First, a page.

It's very possible that WHOIS will change dramatically in the future.
The process of reinventing WHOIS began in November 2012, when the ICANN Board approved a two-pronged strategy to embrace the Recommendations made by the first WHOIS Review Team (WHOIS RT) to improve the manner in which the WHOIS system at that time was being overseen by ICANN organization, and, at the same time, to accept the Security and Stability Advisory Committee's Recommendations to redefine the purpose and scope of Registration Directory Services (RDS), in an attempt to envision a next-generation replacement system better suited for the needs of tomorrow's Internet.
1) To carry out the first prong of this strategy, ICANN organization followed the first WHOIS RT's recommendations by implementing a series of improvements to the current WHOIS system to enhance its usefulness for Internet users, including this WHOIS website for one-stop shopping for WHOIS related inquiries and educational materials, and where the WHOIS policy is summarized and readily accessible from one location. Additionally, ICANN organization developed a new Accuracy Reporting System (ARS) to proactively identify inaccurate WHOIS records and forward them to registrars for follow-up, to increase data accuracy and create accuracy metrics as recommended by the first WHOIS-RT. ICANN organization's efforts to further enhance ARS while tracking trends in data accuracy and analyzing the factors that affect accuracy are on-going.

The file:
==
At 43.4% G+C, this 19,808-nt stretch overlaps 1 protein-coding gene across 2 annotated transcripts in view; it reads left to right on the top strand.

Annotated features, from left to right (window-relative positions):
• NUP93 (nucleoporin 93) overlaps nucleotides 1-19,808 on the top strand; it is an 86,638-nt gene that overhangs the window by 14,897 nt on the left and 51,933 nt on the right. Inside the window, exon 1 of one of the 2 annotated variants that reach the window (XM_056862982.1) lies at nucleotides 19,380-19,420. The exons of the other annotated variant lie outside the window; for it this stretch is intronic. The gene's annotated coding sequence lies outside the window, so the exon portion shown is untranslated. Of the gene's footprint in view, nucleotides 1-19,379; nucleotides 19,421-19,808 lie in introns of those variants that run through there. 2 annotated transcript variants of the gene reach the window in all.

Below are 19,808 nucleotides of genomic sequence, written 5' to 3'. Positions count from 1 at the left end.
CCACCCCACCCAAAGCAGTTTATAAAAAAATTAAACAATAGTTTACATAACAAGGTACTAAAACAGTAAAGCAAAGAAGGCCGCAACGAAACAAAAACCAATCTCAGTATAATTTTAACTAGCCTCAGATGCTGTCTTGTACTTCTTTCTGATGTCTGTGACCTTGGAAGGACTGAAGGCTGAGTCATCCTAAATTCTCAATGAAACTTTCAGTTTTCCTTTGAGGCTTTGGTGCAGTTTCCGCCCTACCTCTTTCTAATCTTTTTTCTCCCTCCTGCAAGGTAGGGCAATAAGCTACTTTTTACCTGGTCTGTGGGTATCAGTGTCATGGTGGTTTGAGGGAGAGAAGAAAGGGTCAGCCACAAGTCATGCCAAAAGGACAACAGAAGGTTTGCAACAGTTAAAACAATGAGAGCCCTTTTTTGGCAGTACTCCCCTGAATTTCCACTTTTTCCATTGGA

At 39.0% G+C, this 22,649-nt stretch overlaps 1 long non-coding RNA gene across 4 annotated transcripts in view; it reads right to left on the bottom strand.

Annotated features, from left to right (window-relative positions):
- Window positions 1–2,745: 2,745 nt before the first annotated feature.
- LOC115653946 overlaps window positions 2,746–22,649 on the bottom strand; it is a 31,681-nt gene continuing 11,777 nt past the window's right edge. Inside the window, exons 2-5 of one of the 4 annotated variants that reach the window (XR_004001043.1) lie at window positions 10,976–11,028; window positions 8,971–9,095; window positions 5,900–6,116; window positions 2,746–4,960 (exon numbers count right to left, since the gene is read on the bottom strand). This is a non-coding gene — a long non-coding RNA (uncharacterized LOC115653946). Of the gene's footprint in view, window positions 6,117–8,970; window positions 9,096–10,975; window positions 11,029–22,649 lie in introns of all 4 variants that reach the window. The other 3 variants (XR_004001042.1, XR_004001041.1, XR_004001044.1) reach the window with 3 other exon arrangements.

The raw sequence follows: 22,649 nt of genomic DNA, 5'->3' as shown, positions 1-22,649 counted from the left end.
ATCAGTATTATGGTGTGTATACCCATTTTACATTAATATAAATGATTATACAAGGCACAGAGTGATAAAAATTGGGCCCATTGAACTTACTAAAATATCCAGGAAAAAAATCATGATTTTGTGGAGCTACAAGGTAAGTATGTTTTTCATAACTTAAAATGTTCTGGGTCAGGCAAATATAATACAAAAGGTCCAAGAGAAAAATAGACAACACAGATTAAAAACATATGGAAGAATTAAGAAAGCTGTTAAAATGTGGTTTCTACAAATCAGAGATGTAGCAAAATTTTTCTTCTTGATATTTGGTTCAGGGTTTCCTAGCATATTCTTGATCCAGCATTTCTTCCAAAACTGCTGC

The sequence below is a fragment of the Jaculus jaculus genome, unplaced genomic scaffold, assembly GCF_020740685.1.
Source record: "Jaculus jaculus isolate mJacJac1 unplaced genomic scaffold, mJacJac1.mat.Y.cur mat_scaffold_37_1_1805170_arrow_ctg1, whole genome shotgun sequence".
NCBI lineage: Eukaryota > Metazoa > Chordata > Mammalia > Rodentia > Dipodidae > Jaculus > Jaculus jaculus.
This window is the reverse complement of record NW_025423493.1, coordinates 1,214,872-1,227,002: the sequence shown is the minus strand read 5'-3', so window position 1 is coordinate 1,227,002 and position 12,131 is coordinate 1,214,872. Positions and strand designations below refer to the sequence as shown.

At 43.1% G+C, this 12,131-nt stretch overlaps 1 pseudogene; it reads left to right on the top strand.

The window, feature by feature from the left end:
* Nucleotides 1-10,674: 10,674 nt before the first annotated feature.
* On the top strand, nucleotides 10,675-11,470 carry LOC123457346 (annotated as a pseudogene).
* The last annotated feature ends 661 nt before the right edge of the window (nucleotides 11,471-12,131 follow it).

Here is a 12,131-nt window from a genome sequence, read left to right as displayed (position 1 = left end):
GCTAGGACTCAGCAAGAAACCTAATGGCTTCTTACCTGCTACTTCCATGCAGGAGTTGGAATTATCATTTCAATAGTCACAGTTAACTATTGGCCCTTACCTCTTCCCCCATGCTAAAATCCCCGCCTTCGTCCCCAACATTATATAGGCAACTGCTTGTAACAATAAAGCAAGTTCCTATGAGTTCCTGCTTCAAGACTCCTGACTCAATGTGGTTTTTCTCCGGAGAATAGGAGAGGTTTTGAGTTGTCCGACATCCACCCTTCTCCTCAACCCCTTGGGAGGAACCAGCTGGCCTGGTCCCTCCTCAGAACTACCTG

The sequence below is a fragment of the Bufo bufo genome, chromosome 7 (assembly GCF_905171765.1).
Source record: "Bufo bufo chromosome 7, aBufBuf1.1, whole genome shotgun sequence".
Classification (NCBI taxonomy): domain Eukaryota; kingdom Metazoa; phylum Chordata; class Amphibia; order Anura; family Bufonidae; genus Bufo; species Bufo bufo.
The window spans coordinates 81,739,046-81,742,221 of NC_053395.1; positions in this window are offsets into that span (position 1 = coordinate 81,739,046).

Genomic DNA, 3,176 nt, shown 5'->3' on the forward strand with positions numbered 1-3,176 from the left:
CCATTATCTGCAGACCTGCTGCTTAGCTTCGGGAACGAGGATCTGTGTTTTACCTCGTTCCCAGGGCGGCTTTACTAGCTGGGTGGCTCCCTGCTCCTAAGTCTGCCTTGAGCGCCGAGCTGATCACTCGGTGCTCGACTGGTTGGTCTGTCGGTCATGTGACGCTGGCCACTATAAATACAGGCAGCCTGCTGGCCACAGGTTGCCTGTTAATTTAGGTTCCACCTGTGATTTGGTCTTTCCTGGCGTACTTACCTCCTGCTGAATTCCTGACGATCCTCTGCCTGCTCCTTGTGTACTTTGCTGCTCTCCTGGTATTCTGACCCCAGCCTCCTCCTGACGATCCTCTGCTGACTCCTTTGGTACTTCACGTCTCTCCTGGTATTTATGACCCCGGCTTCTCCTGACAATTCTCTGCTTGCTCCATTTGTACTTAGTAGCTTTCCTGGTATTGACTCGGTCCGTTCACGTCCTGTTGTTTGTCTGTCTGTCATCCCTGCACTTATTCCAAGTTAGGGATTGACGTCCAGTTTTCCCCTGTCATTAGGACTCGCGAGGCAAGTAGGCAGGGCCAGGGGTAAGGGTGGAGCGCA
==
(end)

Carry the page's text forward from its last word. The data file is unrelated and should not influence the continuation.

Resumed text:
2) To carry out the second prong of this strategy, ICANN formed an Expert Working Group (EWG) on gTLD Directory Services charged with finding ways to break the deadlock in the ICANN community over the usefulness and fate of the WHOIS system. After examining a broad array of actual use cases, the EWG concluded in its Final Report (2014) that today's WHOIS model—giving every user the same anonymous public access to often inaccurate gTLD registration data—should be abandoned. The EWG recommended a paradigm shift to "a next-generation RDS that collects, validates and discloses gTLD registration data for permissible purposes only. While basic data would remain publicly available, the rest would be accessible only to accredited requestors who identify themselves, state their purpose, and agree to be held accountable for appropriate use."
In 2015, the ICANN Board reaffirmed its request for a Board-initiated GNSO policy development process (PDP) to define the purpose of collecting, maintaining and providing access to gTLD registration data, and consider safeguards for protecting data, using the recommendations in the Expert Working Group (EWG) Final Report as an input to, and, if appropriate, as the foundation for a new gTLD policy. This PDP commenced in January 2016 and is tasked with answering the following questions: What are the fundamental requirements for gTLD registration data and is a new policy framework and next-generation RDS needed to address these requirements?
Ultimately, this PDP is expected to have a very significant impact on the current WHOIS system, whether through major updates or a next-generation replacement. In the meantime, incremental improvements to the current WHOIS system continue, including planned implementation of new consensus policies covering privacy/proxy services, thick WHOIS, and translation and transliteration of contact information. In accordance with ICANN's Bylaws, the community is also conducting another periodic review of the current WHOIS system to assess its effectiveness and ICANN's implementation of the first WHOIS-RT recommendations.
Last Updated: July 2017